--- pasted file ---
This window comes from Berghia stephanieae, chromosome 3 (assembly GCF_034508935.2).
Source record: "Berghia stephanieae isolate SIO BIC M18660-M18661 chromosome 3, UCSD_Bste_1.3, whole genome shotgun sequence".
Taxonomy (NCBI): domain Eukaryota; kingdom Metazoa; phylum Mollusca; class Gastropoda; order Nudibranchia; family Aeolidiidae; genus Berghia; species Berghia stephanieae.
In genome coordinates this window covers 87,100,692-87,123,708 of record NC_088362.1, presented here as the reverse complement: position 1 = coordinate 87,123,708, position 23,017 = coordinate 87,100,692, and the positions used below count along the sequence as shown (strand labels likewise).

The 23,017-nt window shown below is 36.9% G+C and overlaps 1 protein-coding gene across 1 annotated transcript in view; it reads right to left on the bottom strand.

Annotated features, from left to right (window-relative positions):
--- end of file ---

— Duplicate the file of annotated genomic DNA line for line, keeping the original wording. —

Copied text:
This window comes from Berghia stephanieae, chromosome 3 (assembly GCF_034508935.2).
Source record: "Berghia stephanieae isolate SIO BIC M18660-M18661 chromosome 3, UCSD_Bste_1.3, whole genome shotgun sequence".
Taxonomy (NCBI): domain Eukaryota; kingdom Metazoa; phylum Mollusca; class Gastropoda; order Nudibranchia; family Aeolidiidae; genus Berghia; species Berghia stephanieae.
In genome coordinates this window covers 87,100,692-87,123,708 of record NC_088362.1, presented here as the reverse complement: position 1 = coordinate 87,123,708, position 23,017 = coordinate 87,100,692, and the positions used below count along the sequence as shown (strand labels likewise).

The 23,017-nt window shown below is 36.9% G+C and overlaps 1 protein-coding gene across 1 annotated transcript in view; it reads right to left on the bottom strand.

Annotated features, from left to right (window-relative positions):